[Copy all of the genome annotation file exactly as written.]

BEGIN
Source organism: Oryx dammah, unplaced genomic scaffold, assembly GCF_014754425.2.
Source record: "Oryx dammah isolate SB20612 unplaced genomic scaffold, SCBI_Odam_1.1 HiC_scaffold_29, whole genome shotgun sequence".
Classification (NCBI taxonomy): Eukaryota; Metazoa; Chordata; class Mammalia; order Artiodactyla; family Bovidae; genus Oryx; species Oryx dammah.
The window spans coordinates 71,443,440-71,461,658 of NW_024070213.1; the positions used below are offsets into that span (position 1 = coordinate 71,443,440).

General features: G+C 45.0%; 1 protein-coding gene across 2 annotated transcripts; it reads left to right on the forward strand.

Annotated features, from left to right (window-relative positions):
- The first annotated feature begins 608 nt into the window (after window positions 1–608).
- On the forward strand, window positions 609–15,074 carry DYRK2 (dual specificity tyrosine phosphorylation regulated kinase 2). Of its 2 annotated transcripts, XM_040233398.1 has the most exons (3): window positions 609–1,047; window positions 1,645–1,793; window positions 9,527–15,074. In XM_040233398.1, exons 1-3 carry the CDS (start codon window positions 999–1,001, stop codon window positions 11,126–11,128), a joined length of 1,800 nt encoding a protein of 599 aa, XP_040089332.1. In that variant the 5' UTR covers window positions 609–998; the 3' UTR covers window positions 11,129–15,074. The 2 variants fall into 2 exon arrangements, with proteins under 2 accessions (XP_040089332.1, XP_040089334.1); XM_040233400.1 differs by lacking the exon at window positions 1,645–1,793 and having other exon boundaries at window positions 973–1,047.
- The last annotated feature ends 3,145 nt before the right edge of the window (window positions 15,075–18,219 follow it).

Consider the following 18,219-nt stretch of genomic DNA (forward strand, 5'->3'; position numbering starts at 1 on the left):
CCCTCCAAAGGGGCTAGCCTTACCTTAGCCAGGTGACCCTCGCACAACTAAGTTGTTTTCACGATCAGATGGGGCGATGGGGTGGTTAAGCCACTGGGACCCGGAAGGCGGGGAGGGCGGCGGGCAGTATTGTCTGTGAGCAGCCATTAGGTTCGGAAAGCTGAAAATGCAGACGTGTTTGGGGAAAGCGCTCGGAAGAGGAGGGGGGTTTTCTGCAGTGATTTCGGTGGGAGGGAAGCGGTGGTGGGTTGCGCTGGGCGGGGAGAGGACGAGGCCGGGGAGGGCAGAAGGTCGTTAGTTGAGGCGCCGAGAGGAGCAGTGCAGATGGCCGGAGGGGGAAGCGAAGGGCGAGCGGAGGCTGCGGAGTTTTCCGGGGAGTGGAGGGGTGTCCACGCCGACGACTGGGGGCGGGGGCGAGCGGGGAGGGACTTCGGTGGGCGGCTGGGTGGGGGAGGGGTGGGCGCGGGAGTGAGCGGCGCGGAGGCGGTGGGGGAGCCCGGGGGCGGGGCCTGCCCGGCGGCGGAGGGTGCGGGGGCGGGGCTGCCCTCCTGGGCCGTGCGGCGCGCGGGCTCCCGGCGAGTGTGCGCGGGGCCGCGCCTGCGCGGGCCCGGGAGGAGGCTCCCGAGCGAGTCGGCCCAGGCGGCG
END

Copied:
Source organism: Oryx dammah, unplaced genomic scaffold, assembly GCF_014754425.2.
Source record: "Oryx dammah isolate SB20612 unplaced genomic scaffold, SCBI_Odam_1.1 HiC_scaffold_29, whole genome shotgun sequence".
Classification (NCBI taxonomy): Eukaryota; Metazoa; Chordata; class Mammalia; order Artiodactyla; family Bovidae; genus Oryx; species Oryx dammah.
The window spans coordinates 71,443,440-71,461,658 of NW_024070213.1; the positions used below are offsets into that span (position 1 = coordinate 71,443,440).

General features: G+C 45.0%; 1 protein-coding gene across 2 annotated transcripts; it reads left to right on the forward strand.

Annotated features, from left to right (window-relative positions):
- The first annotated feature begins 608 nt into the window (after window positions 1–608).
- On the forward strand, window positions 609–15,074 carry DYRK2 (dual specificity tyrosine phosphorylation regulated kinase 2). Of its 2 annotated transcripts, XM_040233398.1 has the most exons (3): window positions 609–1,047; window positions 1,645–1,793; window positions 9,527–15,074. In XM_040233398.1, exons 1-3 carry the CDS (start codon window positions 999–1,001, stop codon window positions 11,126–11,128), a joined length of 1,800 nt encoding a protein of 599 aa, XP_040089332.1. In that variant the 5' UTR covers window positions 609–998; the 3' UTR covers window positions 11,129–15,074. The 2 variants fall into 2 exon arrangements, with proteins under 2 accessions (XP_040089332.1, XP_040089334.1); XM_040233400.1 differs by lacking the exon at window positions 1,645–1,793 and having other exon boundaries at window positions 973–1,047.
- The last annotated feature ends 3,145 nt before the right edge of the window (window positions 15,075–18,219 follow it).

Consider the following 18,219-nt stretch of genomic DNA (forward strand, 5'->3'; position numbering starts at 1 on the left):
CCCTCCAAAGGGGCTAGCCTTACCTTAGCCAGGTGACCCTCGCACAACTAAGTTGTTTTCACGATCAGATGGGGCGATGGGGTGGTTAAGCCACTGGGACCCGGAAGGCGGGGAGGGCGGCGGGCAGTATTGTCTGTGAGCAGCCATTAGGTTCGGAAAGCTGAAAATGCAGACGTGTTTGGGGAAAGCGCTCGGAAGAGGAGGGGGGTTTTCTGCAGTGATTTCGGTGGGAGGGAAGCGGTGGTGGGTTGCGCTGGGCGGGGAGAGGACGAGGCCGGGGAGGGCAGAAGGTCGTTAGTTGAGGCGCCGAGAGGAGCAGTGCAGATGGCCGGAGGGGGAAGCGAAGGGCGAGCGGAGGCTGCGGAGTTTTCCGGGGAGTGGAGGGGTGTCCACGCCGACGACTGGGGGCGGGGGCGAGCGGGGAGGGACTTCGGTGGGCGGCTGGGTGGGGGAGGGGTGGGCGCGGGAGTGAGCGGCGCGGAGGCGGTGGGGGAGCCCGGGGGCGGGGCCTGCCCGGCGGCGGAGGGTGCGGGGGCGGGGCTGCCCTCCTGGGCCGTGCGGCGCGCGGGCTCCCGGCGAGTGTGCGCGGGGCCGCGCCTGCGCGGGCCCGGGAGGAGGCTCCCGAGCGAGTCGGCCCAGGCGGCG